26/03/2015 Risk Factors for VMS MENOPAUSE Impact of estrogen deprivation EFFECTS ON COGNITIVE FUNCTION Decreased memory.decreased cognitive function and increased incidence of Alzheimer disease are mainly in relation with aging Estrogen deprivation might have a role because ERT might improve these effects by protection of CNS cells 10 .

26/03/2015 MENOPAUSE Impact of estrogen deprivation PSYCO-PHYSIOLOGIC EFFECTS • Depression is not increased with menopause • Emotional stability is disrupted by poor sleep pattern which gets worse with aging and menopause • HRT is indicated for severe hot flushes MENOPAUSE Impact of estrogen deprivation CARDIOVASCULAR DISEASE ¾ Risk of coronary heart disease • CHD is one of the leading causes of death in women following cancer • Risk of CHD is over 3.5 times in men that of women • With increasing age this advantage is gradually lost (role of estrogen deprivation) ¾ Lipid profile changes • HDL cholesterol is higher in women then in men and does not change with menopause • LDL cholesterol is lower in females than in males but increases after the menopause 11 .

MENOPAUSE Hormonal Replacement Therapy (HRT) TRADITIONAL INDICATIONS OF HORMONAL REPLACEMENT THERAPY ¾ Menopausal symptoms ¾ Prevention of: • Primary and secondary coronary heart disease (CHD) • Osteoporosis • Alzheimer disease 12 .26/03/2015 MENOPAUSE Impact of estrogen deprivation OSTEOPOROSIS ¾ Bone remodeling is a constant process of bone resorption and formation ¾ Osteoporosis is the decreased bone mass with micro architectural deterioration of bone tissue leading to bone fragility ¾ Estrogen deficiency is associated with an increased responsiveness of bone to parathormone then an increased osteoclastic activity leading to osteoporosis ¾ Risk of fracture depends on bone mass reached at maturity(20years) and bone loss after menopause ¾ After menopause there is an acceleration of bone loss.

26/03/2015 MENOPAUSE Hormonal Replacement Therapy (HRT) QUESTIONS ABOUT HRT • How effective in CHD and osteoporosis • What is the risk of breast cancer • What is the risk of thrombo-embolic disease MENOPAUSE Hormonal Replacement Therapy (HRT) PREVIOUS STUDIES ¾ Observational and epidemiologic ¾ Results are conflicting 13 .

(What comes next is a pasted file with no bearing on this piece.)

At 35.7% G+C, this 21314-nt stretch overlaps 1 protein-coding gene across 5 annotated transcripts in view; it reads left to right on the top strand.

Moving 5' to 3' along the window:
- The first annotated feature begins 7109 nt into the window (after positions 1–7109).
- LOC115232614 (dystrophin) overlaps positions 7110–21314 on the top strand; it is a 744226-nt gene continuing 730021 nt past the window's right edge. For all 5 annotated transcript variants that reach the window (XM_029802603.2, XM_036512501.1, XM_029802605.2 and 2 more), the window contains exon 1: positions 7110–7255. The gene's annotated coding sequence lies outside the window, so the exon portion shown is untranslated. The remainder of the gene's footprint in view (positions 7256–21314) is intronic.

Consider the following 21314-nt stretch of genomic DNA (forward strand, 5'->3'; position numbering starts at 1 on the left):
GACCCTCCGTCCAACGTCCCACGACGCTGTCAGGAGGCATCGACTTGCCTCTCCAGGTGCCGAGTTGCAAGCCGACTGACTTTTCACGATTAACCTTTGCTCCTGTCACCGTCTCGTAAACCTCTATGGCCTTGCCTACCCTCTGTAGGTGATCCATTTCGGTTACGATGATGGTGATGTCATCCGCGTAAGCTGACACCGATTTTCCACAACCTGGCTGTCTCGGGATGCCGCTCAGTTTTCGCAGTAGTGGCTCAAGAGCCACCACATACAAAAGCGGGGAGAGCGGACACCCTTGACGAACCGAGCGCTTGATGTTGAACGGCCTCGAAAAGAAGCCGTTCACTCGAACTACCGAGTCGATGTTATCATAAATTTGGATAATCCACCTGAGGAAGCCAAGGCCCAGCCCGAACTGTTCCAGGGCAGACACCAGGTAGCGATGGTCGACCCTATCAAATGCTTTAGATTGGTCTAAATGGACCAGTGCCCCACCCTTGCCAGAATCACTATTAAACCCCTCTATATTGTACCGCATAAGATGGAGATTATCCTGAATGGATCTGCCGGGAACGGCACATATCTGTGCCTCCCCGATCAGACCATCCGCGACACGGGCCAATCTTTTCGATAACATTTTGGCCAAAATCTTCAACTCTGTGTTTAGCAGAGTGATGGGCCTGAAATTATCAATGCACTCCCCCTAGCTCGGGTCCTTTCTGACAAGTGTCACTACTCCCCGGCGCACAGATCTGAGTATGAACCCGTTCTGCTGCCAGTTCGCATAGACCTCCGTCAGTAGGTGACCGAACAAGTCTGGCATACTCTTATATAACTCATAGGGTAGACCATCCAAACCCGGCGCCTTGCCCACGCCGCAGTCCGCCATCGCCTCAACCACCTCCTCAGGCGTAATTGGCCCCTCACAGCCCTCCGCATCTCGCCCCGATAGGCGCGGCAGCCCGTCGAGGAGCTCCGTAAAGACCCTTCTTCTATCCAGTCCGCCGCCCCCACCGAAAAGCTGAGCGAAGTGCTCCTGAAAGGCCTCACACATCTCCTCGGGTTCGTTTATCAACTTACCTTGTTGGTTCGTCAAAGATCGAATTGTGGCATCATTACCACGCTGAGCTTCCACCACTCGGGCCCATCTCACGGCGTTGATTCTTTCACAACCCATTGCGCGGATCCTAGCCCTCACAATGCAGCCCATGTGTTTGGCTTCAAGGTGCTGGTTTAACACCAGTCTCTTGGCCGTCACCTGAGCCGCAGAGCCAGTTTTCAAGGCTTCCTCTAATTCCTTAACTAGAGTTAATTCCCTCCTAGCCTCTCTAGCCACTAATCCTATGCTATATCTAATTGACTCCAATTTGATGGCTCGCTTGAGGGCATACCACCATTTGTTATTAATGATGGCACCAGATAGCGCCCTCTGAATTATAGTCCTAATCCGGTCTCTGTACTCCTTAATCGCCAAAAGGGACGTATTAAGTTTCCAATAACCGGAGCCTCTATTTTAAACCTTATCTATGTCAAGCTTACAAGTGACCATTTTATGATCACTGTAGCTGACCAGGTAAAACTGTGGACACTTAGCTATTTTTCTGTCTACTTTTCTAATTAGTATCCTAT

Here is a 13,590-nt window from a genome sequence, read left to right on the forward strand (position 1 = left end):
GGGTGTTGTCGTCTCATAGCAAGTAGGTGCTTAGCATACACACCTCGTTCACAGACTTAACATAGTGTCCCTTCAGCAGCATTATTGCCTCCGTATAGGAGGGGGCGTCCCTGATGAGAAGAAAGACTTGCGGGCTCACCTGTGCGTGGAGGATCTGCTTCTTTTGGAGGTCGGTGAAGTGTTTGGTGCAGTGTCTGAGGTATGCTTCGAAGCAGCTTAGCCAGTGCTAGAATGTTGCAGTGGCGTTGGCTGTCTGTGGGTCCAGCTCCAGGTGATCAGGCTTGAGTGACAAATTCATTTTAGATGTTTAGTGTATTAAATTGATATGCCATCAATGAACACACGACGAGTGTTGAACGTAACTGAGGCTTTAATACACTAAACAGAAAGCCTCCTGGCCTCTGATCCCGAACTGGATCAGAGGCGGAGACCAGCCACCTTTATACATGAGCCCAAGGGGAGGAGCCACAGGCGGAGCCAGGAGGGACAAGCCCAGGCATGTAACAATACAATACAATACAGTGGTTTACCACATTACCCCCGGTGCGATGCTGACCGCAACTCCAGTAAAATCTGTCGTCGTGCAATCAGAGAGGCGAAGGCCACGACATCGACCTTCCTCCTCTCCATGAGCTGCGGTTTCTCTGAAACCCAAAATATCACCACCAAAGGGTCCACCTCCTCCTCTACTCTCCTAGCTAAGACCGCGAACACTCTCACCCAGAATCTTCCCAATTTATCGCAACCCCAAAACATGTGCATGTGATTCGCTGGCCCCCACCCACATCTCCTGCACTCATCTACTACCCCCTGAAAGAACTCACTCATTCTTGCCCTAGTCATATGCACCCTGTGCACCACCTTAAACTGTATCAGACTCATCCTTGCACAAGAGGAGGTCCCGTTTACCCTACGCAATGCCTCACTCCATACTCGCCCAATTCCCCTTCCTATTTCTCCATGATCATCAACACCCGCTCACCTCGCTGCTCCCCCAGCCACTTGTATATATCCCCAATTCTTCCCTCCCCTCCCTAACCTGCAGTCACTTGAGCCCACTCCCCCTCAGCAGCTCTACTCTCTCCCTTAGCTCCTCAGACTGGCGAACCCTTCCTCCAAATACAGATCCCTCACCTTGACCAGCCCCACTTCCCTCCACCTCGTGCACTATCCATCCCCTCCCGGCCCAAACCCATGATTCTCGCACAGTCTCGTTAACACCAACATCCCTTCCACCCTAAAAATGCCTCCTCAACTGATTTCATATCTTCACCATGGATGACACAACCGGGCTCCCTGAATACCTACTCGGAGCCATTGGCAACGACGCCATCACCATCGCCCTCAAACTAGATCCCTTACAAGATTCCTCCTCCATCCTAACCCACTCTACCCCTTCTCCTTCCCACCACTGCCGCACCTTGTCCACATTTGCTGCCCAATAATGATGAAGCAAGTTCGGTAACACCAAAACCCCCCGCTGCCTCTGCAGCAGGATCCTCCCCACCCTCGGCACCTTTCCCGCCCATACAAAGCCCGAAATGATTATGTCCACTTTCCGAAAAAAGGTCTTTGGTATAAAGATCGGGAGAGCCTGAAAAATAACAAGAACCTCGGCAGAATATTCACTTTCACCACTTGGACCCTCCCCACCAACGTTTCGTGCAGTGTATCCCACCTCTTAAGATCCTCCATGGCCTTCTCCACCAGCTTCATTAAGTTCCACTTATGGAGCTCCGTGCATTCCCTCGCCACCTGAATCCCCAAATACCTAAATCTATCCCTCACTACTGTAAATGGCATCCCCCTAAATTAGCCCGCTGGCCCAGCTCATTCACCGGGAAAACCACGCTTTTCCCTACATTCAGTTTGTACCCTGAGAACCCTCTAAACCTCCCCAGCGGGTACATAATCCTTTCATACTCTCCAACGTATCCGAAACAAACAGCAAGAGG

26/03/2015 MENOPAUSE Hormonal Replacement Therapy (HRT) RECENT STUDIES ¾Meta-analysis ¾RCT: Randomized Controlled Trials MENOPAUSE Hormonal Replacement Therapy (HRT) UPDATES ON HRT • • • • Protection against CHD Risk of breast cancer Risk of thrombo-embolic events Decisions for HRT 14 .

26/03/2015 MENOPAUSE Hormonal Replacement Therapy (HRT) Protection against CHD ¾Observational epidemiologic ¾Results 50% reduced risk of CHD 37% reduced mortality of CHD MENOPAUSE HRT Protection against CHD Impact of lipid profile LDL-cholesterol decreased HDL-cholesterol increased Triglycerides increased 15 .

7years • Two groups: 1.HRS(1998) • Participants: 2763 women with pre-existing CHD and a mean age of 66.1years Protection against CHD Secondary prevention of CHD HRS: results and conclusions • HRT did not reduce the overall rate of CHD events • HRT increased the CHD events during the first two years • HRT should not be used for secondary prevention of CHD 16 .625mg MPA 2.5mg 2.Placebo group • Duration of the study : 4.26/03/2015 Protection against CHD Secondary prevention of CHD Heart and Estrogen/progestin Replacement Study.Treated group with CEE 0.

8years HRT did not reduce the risk of CHD events in women with preexisting CHD Protection against CHD Primary prevention of CHD Women’s Health Initiative Trial(WHI2002) • Participants: 16608 healthy women.26/03/2015 Protection against CHD Secondary prevention of CHD HRS II (2002) • Participants: same of HERS with additional 2. age 5079 • Two randomized groups: Treated group with CEE0.5 Placebo group 17 .625 and MPA 2.7years follow-up • Objective: to determine if the reduction in CHD events observed in the later years of HERS persisted • Results: after 6.